What is Trap-Neuter-Return, and how is it helping cats in Richmond?
06 November 2020
What is Trap-Neuter-Return and why do we do it?
Unneutered, stray cats tend to breed very quickly, which can lead to large colonies of cats setting up home in a small area. With many cats using the same resources, the area quickly becomes dirty and uninhabitable, leading to health issues for all the cats living there.
These cats need medical care, but because they are usually unsocialised and afraid of humans they won’t freely accept help. This means we have to trap them, in a process we refer to as Trap-Neuter-Return (‘TNR’). It is one of the most effective and humane ways to manage feral, out-of-control cat populations.
TNR involves trapping the cats in cages, taking them to a vet to be neutered and treated for any medical issues, and then safely returning them to their outdoor homes. Neutering prevents cats from breeding, allowing them to live a healthier and less stressful life, where they are not competing over food or territory. It’s a challenging process, but it’s also very rewarding. You can find out more about feral cats and TNR here.
TNR at Cats Protection Richmond Branch
For over a year, the volunteers at Cats Protection Richmond Branch have been tackling a colony of feral and stray cats who have set up home across gardens in West London.
The colony started when two unneutered, unsocialised female kittens showed up and became pregnant by one of the many unneutered stray Tom cats that were already in the area. It didn’t take long before two cats became 20, and then more...
These cats are riddled with fleas and worms, and many are suffering with cat-flu. Our volunteers have been working hard to treat the poorly cats, and neuter them to stop the colony growing any larger. Access issues and limited resources mean that we haven’t managed to treat the whole colony yet, but we are making good progress!
Forest (left) and Damson (right) are two of the kittens we found suffering from cat-flu, but made a fantastic recovery all thanks to their amazing foster mum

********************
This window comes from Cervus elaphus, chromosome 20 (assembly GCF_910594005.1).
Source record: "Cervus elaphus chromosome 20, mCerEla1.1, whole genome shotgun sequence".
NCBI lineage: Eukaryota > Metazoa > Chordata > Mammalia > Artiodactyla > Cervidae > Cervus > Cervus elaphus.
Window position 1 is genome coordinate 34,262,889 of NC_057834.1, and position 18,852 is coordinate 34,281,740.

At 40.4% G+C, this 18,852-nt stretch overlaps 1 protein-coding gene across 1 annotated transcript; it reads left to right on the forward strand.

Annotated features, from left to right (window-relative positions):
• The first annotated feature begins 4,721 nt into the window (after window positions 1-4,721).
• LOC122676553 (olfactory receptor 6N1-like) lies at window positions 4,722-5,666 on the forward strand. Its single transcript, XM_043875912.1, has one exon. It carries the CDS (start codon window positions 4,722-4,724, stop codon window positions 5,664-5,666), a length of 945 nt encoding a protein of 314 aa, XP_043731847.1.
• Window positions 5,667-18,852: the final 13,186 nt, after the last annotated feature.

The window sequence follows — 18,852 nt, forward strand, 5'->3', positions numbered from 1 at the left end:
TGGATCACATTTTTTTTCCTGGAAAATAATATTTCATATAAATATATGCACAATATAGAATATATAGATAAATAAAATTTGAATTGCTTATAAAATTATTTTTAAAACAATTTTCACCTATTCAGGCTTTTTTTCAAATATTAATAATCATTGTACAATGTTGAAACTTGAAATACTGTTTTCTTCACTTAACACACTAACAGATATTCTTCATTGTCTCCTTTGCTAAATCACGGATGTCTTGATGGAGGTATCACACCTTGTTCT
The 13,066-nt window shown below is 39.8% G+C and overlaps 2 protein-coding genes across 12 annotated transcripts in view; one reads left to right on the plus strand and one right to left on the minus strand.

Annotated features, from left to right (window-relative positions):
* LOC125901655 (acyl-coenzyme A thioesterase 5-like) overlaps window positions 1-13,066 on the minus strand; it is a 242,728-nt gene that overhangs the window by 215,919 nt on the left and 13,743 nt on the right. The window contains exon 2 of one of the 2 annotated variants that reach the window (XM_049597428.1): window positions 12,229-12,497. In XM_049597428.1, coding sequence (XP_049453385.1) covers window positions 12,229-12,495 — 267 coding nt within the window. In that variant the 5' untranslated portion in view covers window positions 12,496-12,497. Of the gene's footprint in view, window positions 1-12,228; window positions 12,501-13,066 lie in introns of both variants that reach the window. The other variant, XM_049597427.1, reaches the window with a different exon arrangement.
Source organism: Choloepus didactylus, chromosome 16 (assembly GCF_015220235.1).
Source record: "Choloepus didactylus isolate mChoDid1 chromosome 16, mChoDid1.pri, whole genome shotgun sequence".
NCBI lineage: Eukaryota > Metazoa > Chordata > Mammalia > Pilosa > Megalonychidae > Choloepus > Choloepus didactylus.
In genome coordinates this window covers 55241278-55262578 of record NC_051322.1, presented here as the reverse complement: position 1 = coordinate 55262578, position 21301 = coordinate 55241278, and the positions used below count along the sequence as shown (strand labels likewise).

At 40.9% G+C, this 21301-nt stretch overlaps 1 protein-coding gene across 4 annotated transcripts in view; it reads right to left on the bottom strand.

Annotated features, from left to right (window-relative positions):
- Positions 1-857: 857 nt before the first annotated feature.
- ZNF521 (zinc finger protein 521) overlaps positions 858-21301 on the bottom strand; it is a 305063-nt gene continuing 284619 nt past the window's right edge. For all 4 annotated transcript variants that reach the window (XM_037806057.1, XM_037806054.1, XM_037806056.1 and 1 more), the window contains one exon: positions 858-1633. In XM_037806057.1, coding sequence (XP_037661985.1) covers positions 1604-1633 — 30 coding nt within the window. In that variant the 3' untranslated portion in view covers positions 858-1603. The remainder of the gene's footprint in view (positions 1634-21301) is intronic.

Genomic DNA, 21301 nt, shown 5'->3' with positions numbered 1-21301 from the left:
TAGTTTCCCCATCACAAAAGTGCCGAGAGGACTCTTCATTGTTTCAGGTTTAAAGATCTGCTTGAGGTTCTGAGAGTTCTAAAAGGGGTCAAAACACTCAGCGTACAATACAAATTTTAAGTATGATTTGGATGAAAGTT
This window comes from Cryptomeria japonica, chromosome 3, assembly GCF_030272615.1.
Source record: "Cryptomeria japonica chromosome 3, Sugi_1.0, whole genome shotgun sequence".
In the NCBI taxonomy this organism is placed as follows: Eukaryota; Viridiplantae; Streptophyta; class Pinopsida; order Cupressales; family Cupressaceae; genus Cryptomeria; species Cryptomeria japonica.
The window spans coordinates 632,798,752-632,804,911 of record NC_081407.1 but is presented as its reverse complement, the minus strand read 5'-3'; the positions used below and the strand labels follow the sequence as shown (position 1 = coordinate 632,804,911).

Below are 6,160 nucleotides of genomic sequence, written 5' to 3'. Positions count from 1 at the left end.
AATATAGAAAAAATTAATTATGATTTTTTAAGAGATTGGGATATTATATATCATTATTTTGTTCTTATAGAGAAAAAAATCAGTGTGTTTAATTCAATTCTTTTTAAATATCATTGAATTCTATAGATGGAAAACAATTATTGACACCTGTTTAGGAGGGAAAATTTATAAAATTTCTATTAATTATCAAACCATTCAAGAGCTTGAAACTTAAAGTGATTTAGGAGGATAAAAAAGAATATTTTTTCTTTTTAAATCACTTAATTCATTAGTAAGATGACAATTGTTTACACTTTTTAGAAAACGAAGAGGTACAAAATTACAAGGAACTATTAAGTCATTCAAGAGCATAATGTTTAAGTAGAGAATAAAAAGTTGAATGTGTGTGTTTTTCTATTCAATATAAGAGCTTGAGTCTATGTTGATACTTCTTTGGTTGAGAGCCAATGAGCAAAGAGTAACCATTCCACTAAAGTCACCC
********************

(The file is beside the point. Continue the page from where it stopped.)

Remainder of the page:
Can the cats ever be domesticated?
Yes! While treating the colony mentioned above, we found some cats who aren’t feral or are still young enough to be socialised.
Meet the cats
- Shae, Harry and Ru are three-week-old kittens who were covered in fleas, underweight and very poorly when we found them, along with their mother. They needed round-the-clock care from their dedicated fosterer, including feeding every 2-3 hours. Now they are gorgeous, happy, healthy kittens!
- Forest and Damson are slightly older kittens who were suffering with cat-flu. Despite being feral, they were so poorly and low in energy that we were able to handle them. By the time they recovered, they decided that humans aren’t so bad after all – thanks to their brilliant fosterer at Cats Protection Epsom Branch.
- Rusty is an older cat who had sadly been left behind when someone moved away. When we came to trap him, he was very friendly and actually walked straight into the carrier for us, tempted by some food. We think he is the dad of many of the colony’s cats, and he was very poorly when we found him. We rushed him to the vet and when he was well enough we took him to the same Epsom Branch fosterer, where he has made a great recovery.
All these cats are now in their forever homes!
Before and after: Rusty's transformation from when we found him to after his treatment. "His progress was phenomenal," said his foster mum.
Would you like to help?
If you are interested in getting involved with TNR in your local area, please do get in touch with your nearest Cats Protection branch. We provide training and support, and you will never be expected to undertake TNR projects alone. You can find out more about feral cats and TNR here.
Or, if you would like to donate towards our work and the cats’ much-needed vet treatment, please click here to donate to Richmond Branch, and here to donate to Epsom Branch.